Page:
<< Mark VI: Walking on the Sea >>
WHEN the people saw the Lord’s power in feeding them with bread and fishes they were excited. They had heard of the Prophet, the Messiah , who was to come. They expected He would be a great earthly king. When they saw the Lord’s power they thought that the time had come, and He would be their leader. They would take Him by force and make Him king. They thought He would go with them to Jerusalem and drive out the Romans and make them great and rich. Even the disciples expected a great earthly kingdom, and rulers with the Lord.
The Lord was indeed the Prophet and Messiah, and the King, But not such as a king as they expected, He said by and by to Pilate, “Thou sayest, that, I am a king.” “My kingdom is not of this world.” The Lord did not come io make people rich and great, but to make them strong in spirit that they might rule well the little kingdoms of their own hearts. It made Him sad to see the people excited by the hope of earthly greatness. He first sent the disciples before Him back to Gennesaret. Then He sent the people away, and went into a mountain alone to pray.
We can understand in part why He prayed. In one of the temptations which came to Him after the baptism at the Jordan, the devil showed Him all the kingdoms of the world and the glory of them, and said, “If thou therefore wilt worship me, all shall be thine.” We may believe that this same temptation came again on this day by the shore of Galilee when the worldly hopes of the people were excited, and they wished to take Him by force to make Him a king. We may believe that on this night, alone in the mountain, the Lord was overcoming in Himself all desire for and all thoughts of worldly greatness, that He might help the disciples and the multitude and all people forever to overcome such thoughts.
Meantime the disciples were on the sea. They had gone half way or more towards the Gennesaret shore. It was dark. A storm of wind had arisen, and the Lord ” saw them toiling in rowing; for the wind was contrary unto them.” About the fourth watch of the night, which means the early dawn, the Lord came to them walking on the sea. The storm had been like a picture of the excited state of the disciples’ minds. The Lord’s walking on the sea showed that He had put all troubled worldly thoughts under His feet, and would calm the storm for them. He said at another time, “Be of good cheer, I have overcome the world.” But read the story.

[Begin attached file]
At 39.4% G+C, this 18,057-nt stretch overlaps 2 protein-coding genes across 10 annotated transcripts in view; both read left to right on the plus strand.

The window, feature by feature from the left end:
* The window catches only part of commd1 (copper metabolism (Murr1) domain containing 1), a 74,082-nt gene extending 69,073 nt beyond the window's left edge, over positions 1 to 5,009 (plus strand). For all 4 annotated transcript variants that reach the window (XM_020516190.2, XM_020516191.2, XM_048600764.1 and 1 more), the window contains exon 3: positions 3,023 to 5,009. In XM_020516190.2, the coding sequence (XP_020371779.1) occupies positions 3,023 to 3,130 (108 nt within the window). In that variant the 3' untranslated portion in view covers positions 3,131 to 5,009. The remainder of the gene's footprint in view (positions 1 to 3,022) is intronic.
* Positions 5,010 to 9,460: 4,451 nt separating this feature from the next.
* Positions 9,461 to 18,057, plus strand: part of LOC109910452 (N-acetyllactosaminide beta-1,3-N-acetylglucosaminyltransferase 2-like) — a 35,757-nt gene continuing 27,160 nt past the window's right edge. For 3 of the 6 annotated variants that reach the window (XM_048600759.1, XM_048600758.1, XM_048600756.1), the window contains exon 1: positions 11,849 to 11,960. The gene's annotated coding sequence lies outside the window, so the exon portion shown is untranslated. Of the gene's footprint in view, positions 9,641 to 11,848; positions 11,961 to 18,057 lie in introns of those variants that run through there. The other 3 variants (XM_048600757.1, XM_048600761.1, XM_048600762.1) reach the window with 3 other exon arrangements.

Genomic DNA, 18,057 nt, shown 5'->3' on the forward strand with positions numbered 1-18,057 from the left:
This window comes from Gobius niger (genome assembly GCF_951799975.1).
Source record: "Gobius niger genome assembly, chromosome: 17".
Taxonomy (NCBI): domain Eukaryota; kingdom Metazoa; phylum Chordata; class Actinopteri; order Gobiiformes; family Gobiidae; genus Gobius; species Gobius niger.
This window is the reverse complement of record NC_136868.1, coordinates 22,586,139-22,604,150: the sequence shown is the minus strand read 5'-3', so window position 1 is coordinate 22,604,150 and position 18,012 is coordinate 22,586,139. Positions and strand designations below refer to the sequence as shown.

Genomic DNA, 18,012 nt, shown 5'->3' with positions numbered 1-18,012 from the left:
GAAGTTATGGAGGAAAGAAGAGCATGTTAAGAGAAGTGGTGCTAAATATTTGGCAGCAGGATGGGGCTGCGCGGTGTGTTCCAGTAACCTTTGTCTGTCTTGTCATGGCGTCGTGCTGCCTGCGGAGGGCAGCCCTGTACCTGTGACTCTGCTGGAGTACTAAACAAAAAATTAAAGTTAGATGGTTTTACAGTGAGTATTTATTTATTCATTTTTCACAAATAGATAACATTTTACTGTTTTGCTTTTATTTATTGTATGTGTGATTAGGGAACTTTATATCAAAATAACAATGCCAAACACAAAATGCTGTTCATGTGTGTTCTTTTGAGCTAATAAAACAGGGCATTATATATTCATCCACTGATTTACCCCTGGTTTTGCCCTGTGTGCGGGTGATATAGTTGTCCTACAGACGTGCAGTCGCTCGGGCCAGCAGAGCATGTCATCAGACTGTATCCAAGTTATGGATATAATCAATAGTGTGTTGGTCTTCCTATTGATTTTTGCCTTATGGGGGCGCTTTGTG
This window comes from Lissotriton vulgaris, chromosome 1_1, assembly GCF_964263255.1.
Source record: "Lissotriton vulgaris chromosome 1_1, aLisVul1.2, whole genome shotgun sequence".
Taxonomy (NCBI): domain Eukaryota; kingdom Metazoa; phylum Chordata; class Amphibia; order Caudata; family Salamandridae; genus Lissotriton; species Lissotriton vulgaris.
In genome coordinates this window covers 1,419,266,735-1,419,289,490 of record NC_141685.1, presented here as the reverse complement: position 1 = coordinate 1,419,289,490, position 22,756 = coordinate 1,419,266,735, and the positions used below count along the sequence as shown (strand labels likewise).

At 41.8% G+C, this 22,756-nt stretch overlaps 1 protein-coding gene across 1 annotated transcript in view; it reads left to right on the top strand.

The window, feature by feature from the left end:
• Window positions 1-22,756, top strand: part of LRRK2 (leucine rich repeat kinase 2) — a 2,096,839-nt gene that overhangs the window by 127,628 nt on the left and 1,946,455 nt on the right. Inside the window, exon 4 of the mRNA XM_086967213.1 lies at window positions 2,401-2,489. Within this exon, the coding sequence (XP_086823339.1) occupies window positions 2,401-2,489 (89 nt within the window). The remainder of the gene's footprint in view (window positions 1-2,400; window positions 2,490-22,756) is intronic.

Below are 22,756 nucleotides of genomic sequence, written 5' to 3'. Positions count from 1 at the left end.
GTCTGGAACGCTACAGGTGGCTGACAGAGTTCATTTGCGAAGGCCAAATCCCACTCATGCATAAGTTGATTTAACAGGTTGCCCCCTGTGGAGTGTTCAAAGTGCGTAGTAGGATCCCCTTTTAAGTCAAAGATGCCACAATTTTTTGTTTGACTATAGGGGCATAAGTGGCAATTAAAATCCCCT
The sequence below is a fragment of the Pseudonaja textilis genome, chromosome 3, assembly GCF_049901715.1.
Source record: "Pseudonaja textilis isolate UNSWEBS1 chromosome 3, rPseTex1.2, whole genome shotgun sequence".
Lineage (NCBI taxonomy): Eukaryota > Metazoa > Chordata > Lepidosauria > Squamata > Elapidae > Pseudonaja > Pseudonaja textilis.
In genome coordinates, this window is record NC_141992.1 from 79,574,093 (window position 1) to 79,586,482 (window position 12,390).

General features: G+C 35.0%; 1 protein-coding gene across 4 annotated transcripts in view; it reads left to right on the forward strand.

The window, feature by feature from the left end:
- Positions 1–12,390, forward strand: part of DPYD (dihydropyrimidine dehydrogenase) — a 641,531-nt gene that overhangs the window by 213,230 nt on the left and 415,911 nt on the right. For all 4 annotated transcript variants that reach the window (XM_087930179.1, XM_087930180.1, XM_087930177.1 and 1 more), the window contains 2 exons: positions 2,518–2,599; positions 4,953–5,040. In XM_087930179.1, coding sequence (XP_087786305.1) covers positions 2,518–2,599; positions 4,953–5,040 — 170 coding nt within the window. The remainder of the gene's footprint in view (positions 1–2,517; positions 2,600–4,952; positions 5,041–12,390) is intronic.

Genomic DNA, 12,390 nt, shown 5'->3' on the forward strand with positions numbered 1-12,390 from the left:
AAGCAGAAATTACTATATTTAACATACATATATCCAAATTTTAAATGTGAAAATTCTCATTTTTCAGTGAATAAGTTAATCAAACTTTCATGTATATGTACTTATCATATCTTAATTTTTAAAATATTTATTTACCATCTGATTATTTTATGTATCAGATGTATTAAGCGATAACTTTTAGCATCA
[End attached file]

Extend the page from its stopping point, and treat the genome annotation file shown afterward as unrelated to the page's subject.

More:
And straightway he constrained his disciples to get into the ship, and to go to the other side before unto Bethsaida, while he sent away the people. And when he had sent them away, he departed into a mountain to pray. And when even was come, the ship was in the midst of the sea, and he alone on the land. And he saw them toiling in rowing; for the wind was contrary unto them: and about the fourth watch of the night he cometh unto them, walking upon the sea, and would have passed by them. But when they saw him walking upon the sea, they supposed it had been a spirit, and cried out: For they all saw him, and were troubled. And immediately he talked with them, and saith unto them, Be of good cheer: it is I; be not afraid. And he went up unto them into the ship; and the wind ceased: and they were sore amazed in themselves beyond measure, and wondered. For they considered not the miracle of the loaves: for their heart was hardened. And when they had passed over, they came into the land of Gennesaret, and drew to the shore. And when they were come out of the ship, straightway they knew him, And ran through that whole region round about, and began to carry about in beds those that were sick, where they heard he was. And whithersoever he entered, into villages, or cities, or country, they laid the sick in the streets, and besought him that they might touch if it were but the border of his garment: and as many as touched him were made whole.—Mark VI. 45-56.
Author: William L. Worcester 1904
The Lord praying >> His human nature, which was like ours, looked up and within to the Divine love which was in His inmost heart
Sea >> An atmosphere of thought that is natural and worldly, and sometimes evil
Storm on the sea >> A state of temptation when worldly thoughts and ambitions are aroused and threaten to swallow us up from the light of heaven
Storm occurs at night >> Temptation occurs in spiritual darkness
Winds >> Unseen influences from hell which arouse the evil in us
Toiling against the storm >> Excited thoughts of worldly power and greatness were aroused in the disciples’ minds, which they had not power to resist
Walking on the sea >> The Lord has the power to quiet worldly thoughts, and put them in their right place under His feet (because he had conquered the human by means of the Divine), “I have overcome the world.”
Pictures: James Tissot —-Courtesy of the Brooklyn Museum